Time-series data for other assault are available for most states and territories (excluding for Victoria and Queensland) from 2016. The rate has fallen from 1,798 assaults per 100,000 young people aged 15–24 in 2016 to 1,674 assaults per 100,000 in 2019 (ABS 2016, 2020a). During this time, rates were consistently higher for females than males.
In 2018–19, there were 4,900 hospitalised assault cases of young people aged 15–24 due to assault—a rate of 153 cases per 100,000 young people. Physical assault was the most common form of assault and accounted for 91% of hospitalised cases. Maltreatment accounted for 7.9% and sexual assault for 1.4% of hospitalised cases for young people. (Note these numbers include only people formally admitted for a hospital stay; they do not include those who presented to an Emergency Department only).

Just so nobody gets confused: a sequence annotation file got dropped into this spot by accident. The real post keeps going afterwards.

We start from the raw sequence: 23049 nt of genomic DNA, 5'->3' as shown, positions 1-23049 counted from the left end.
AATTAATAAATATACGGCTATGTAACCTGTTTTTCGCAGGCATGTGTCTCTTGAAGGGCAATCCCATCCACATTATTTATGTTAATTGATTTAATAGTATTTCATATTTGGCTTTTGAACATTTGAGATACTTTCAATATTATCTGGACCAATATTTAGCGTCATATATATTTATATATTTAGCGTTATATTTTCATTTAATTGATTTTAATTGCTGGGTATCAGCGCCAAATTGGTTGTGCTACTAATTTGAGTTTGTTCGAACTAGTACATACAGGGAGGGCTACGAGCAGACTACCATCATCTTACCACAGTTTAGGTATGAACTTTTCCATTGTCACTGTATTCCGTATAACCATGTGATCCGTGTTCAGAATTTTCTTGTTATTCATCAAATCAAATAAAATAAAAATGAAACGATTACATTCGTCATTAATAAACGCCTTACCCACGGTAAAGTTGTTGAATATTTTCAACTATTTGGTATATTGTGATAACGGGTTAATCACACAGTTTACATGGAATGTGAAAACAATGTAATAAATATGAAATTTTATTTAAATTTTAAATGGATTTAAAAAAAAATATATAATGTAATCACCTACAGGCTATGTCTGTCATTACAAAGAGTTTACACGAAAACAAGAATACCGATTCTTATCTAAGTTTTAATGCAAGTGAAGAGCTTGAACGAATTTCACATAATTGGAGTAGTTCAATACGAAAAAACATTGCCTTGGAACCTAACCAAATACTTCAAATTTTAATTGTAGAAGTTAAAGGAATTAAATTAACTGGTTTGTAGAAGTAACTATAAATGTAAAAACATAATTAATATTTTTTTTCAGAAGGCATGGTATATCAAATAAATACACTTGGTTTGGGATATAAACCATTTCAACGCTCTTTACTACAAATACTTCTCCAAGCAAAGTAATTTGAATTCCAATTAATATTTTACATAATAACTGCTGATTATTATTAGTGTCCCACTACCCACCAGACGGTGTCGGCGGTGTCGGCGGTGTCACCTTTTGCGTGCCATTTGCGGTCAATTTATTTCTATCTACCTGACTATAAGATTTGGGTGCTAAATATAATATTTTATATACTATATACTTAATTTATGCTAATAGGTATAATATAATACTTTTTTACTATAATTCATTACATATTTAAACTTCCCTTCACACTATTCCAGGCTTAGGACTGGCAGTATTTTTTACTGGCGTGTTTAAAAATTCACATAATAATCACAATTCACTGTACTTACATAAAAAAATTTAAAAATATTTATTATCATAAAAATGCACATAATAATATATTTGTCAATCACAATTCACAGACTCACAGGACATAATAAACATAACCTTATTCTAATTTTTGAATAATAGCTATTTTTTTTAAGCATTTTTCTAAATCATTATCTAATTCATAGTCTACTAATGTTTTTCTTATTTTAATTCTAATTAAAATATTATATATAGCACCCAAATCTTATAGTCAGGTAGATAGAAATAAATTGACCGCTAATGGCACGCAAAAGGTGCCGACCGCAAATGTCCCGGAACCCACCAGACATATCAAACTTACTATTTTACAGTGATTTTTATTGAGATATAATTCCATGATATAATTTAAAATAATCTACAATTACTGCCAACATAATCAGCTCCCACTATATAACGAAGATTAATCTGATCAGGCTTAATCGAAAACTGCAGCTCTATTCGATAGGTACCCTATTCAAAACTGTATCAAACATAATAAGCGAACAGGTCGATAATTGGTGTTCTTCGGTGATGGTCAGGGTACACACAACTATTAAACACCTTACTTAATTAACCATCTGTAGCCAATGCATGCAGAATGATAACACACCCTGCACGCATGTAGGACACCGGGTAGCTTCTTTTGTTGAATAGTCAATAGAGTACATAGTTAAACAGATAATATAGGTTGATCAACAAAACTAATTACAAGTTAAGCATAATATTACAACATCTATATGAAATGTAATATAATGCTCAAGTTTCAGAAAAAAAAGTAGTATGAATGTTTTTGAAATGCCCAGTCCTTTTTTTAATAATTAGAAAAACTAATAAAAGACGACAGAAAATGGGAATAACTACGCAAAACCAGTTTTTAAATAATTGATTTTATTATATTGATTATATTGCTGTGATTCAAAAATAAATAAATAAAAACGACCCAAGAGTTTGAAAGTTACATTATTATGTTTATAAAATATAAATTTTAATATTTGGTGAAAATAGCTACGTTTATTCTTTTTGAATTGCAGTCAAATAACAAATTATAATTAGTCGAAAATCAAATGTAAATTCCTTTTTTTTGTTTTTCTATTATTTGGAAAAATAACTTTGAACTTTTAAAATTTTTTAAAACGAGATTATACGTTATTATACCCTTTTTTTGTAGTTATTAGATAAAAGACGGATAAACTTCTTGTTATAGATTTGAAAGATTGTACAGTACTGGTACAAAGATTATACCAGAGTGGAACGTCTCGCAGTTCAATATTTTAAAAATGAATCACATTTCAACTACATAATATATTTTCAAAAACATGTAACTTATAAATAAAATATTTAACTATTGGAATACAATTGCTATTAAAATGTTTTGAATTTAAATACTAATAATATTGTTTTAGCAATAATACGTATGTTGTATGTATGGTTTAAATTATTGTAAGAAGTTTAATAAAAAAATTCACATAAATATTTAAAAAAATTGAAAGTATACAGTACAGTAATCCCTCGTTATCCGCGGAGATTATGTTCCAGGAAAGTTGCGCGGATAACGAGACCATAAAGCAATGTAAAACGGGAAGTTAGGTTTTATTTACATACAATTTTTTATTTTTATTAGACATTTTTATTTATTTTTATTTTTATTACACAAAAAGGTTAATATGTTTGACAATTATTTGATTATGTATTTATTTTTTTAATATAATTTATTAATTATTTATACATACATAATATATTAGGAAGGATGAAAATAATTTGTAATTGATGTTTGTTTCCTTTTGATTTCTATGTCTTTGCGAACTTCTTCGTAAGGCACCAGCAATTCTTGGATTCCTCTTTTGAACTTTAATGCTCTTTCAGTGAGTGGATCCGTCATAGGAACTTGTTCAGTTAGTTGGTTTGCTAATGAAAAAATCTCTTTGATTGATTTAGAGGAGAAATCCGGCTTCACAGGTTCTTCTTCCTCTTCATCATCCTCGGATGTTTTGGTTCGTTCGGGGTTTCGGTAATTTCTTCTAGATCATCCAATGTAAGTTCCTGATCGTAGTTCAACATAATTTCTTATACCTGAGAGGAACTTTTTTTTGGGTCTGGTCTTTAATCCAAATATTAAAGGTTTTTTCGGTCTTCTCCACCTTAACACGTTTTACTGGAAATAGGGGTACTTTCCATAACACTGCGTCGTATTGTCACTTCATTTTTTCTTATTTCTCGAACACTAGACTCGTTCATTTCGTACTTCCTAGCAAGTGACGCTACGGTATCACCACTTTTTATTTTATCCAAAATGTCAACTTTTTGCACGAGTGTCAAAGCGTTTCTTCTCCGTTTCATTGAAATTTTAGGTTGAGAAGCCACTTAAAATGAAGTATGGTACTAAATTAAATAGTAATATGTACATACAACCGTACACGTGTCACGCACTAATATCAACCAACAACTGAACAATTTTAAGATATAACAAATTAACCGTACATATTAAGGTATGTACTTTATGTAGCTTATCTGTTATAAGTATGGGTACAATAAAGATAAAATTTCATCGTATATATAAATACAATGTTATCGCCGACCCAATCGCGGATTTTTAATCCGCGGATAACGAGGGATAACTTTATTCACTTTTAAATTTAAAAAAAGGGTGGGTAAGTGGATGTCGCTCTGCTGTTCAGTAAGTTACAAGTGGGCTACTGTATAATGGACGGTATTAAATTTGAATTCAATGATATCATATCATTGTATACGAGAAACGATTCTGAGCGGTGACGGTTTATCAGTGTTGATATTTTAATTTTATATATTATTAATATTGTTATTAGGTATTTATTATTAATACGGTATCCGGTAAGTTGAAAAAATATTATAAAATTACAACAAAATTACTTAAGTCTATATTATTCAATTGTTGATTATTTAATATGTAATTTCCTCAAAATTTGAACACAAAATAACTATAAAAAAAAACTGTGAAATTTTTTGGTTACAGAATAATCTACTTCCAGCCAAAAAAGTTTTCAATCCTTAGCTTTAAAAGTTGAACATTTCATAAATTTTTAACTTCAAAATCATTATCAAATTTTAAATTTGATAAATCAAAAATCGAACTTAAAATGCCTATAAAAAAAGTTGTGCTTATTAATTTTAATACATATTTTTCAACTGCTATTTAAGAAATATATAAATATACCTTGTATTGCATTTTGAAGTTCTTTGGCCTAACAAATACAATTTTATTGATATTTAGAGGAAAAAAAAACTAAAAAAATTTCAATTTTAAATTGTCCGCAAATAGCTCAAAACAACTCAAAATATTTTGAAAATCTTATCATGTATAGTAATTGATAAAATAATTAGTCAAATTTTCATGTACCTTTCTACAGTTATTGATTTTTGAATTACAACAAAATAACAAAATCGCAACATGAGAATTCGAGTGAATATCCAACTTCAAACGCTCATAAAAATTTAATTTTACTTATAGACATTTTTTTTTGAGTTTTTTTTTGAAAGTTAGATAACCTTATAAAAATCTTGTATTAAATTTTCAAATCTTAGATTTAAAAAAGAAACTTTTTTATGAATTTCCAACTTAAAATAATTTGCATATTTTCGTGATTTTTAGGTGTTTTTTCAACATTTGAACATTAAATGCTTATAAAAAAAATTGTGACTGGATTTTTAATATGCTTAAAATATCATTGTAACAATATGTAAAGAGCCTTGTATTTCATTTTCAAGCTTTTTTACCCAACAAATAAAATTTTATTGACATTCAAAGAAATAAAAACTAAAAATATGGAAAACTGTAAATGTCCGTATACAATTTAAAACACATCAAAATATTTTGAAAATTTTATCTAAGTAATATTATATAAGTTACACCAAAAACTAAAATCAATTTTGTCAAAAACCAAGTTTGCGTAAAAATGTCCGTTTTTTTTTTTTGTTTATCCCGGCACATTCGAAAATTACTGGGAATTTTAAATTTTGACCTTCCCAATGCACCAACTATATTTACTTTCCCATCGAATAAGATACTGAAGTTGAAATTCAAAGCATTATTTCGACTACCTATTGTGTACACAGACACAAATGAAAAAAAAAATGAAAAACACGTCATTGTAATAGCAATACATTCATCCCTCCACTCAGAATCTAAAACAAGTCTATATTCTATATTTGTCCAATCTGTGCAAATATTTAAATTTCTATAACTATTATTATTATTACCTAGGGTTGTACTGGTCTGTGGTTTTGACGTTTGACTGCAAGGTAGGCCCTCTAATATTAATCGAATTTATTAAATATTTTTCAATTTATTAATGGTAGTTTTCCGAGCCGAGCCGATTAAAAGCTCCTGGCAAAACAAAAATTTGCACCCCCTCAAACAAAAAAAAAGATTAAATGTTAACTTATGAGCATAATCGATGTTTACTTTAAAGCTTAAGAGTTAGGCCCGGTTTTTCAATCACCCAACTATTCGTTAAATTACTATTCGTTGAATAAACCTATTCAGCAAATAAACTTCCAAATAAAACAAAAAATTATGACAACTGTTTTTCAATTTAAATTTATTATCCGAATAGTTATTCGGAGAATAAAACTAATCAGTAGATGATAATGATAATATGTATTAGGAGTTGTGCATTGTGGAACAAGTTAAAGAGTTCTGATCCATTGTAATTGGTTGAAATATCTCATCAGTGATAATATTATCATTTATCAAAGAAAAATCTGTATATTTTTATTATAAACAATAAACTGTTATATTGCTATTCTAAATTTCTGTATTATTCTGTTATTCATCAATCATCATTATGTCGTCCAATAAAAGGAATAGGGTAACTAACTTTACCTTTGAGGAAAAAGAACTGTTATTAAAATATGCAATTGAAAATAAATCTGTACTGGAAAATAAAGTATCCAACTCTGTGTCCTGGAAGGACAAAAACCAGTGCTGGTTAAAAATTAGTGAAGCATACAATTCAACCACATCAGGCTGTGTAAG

Rates of hospitalised assault cases varied for different demographic groups:
The rate of hospitalised assault cases for young people aged 15–24 declined steadily from 273 per 100,000 young people in 2008–09 to 149 per 100,000 in 2014–15, before increasing to 159 per 100,000 in 2016–17 (AIHW 2021).
In 2018–19, the most common assault types requiring hospitalisation of the total hospitalised assault cases were assault by:
The proportion of assaults by sharp objects was higher for males (14%) than for females (7.5%), while the proportion of assaults by blunt object was higher for females (12%) than males (10%).
In 2018–19, 25% (1,200) of assault hospitalisations for young people aged 15–24 were related to family and domestic violence. Of these:
Around 6 in 10 (61%, or 3,000) assault hospitalisations involved a perpetrator who was unknown or unspecified.
For information on unintentional injury hospitalised cases, see Unintentional injuries.
In 2017–18, for states and territories where data were available (excludes the Australian Capital Territory), the Australian Institute of Criminology’s (AIC’s) National Homicide Monitoring Program (NHMP) reported 25 deaths due to homicide among young people aged 15–24. This represents a rate of 0.8 homicides per 100,000 young people. For young people aged 15–24, the rate of homicide was: